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This second CD, covering structural and transitional haemodynamic problems in the newborn, is the companion volume to part 1, which dealt with normal 2D imaging and Doppler. In this latest volume, the authors deal comprehensively with the use of echocardiography in the diagnosis and assessment of preterm patent ductus arteriosus, pulmonary hypertension, and low output states. They also provide an introduction to recognition of structural cardiovascular malformations.
The CD is divided into six sections that deal, respectively, with the ductus arteriosus, atrial shunting, measurement of flow and ventricular output, assessment of ventricular function and hypertrophy, measurement of pulmonary artery pressure, and an introductory description of common types of cardiovascular malformation. Images are mainly provided as a mixture of text and video clips.
The first section on patent ductus arteriosus is excellent, providing many examples of the diagnosis and assessment of functional importance. The section on measurement of pulmonary artery pressure provides a valuable insight into one of the more important applications of cardiac ultrasound in neonatology. The sections on atrial shunting, flow measurement, and assessment of ventricular function cover applications of cardiac ultrasound that are likely to be less familiar to most neonatologists and will require more assimilation. The final section, on structural congenital heart disease, is really only an introduction to what is obviously a very large subject. The authors stress that suspicion or confirmation of a cardiovascular malformation should lead directly to a cardiological referral and they highlight the difficulty in exclusion or confirmation of some diagnoses, particularly total anomalous pulmonary venous connection and coarctation of the aorta. Some of the examples of cardiovascular malformations are of rather disappointing quality and some of the more difficult problems, such as coarctation of the aorta, are dealt with only very briefly. There is also possible confusion between coarctation of the aorta and interruption, which cardiologists regard as different abnormalities. The self assessment section offers the opportunity of testing your skills in recognition of various examples but there is no leeway in terminology. For example, TAPVC (connection) is counted as a wrong answer for TAPVD (total anomalous pulmonary venous “drainage”).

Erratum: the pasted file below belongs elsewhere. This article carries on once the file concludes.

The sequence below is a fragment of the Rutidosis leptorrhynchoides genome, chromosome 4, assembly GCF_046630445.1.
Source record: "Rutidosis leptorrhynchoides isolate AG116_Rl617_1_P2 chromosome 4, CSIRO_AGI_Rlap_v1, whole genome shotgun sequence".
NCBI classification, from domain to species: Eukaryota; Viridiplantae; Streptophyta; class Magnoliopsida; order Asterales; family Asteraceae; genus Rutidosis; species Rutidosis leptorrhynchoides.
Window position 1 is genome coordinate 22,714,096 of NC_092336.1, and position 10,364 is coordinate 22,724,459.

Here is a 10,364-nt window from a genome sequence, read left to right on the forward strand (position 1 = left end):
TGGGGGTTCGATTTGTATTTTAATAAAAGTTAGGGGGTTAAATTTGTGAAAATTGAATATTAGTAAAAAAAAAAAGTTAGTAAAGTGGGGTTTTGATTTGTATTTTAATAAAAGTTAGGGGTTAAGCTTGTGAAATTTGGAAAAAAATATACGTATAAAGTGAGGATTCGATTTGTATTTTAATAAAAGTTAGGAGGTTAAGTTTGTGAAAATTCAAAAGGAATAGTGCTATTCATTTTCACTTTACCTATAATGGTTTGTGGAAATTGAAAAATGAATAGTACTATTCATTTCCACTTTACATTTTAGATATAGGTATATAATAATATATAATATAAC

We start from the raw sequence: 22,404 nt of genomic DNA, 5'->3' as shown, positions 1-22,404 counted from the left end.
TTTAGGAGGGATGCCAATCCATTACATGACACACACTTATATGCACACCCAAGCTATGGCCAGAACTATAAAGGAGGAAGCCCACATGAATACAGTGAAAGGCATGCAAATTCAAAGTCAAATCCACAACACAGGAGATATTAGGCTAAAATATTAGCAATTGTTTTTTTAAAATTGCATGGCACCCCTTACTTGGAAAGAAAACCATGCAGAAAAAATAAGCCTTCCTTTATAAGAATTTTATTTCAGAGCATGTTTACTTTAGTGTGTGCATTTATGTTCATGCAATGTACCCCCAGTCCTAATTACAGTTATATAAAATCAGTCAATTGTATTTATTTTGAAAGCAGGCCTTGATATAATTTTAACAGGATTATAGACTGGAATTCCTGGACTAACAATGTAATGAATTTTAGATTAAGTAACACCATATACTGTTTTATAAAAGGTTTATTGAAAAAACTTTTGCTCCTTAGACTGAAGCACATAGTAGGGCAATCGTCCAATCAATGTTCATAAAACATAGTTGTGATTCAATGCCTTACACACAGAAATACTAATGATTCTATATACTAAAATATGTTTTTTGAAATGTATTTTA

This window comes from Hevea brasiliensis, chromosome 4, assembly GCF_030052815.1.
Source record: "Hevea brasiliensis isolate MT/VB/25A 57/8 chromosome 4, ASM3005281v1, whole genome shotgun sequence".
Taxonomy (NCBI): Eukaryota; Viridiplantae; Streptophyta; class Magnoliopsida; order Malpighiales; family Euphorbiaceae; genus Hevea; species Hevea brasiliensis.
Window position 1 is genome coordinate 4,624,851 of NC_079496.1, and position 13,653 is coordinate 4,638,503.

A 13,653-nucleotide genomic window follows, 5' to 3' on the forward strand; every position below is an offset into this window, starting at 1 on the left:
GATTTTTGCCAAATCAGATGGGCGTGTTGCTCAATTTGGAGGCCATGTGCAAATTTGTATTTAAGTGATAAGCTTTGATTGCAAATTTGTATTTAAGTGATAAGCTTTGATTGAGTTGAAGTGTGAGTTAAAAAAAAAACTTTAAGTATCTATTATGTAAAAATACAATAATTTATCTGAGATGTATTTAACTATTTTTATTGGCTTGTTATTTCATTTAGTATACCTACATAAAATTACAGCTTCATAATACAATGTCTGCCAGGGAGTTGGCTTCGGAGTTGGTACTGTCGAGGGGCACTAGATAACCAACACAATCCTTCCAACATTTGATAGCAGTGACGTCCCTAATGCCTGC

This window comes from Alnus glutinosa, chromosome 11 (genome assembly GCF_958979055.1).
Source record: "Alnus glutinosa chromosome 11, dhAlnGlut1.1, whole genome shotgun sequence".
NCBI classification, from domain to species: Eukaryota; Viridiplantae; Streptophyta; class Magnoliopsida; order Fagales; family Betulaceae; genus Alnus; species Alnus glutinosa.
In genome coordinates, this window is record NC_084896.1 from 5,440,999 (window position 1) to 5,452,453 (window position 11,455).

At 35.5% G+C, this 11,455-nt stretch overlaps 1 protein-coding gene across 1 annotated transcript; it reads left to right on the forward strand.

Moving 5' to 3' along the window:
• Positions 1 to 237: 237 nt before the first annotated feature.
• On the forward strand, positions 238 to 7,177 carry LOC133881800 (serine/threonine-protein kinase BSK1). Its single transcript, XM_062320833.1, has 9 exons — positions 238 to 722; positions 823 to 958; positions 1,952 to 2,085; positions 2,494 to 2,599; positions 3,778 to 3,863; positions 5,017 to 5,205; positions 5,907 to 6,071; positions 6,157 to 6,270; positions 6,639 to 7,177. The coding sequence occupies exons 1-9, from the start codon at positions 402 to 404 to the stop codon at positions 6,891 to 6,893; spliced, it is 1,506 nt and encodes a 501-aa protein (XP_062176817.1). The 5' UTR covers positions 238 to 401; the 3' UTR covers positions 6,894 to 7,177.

Overall this is a valuable guide to the way in which neonatologists should use echocardiography and what they should expect to be able to achieve. I think it is likely to be of more use than a textbook as echocardiography is mainly about interpretation of moving images. Details of both CDs are available at www.cs.nsw.au/rpa/neonatal/default/htm.
Author of Review: C Wren
Echocardiography for the neonatologist.
Part 2. Structural and transitional haemodynamic problems in the newborn. Practical
N Evans, G Malcolm
Please note that the affiliation of the authors is published incorrectly. This should have read
Royal Prince Alfred Hospital, Sydney
Also, the web address in the final paragraph is incomplete. The correct address is:
The errors are much regretted
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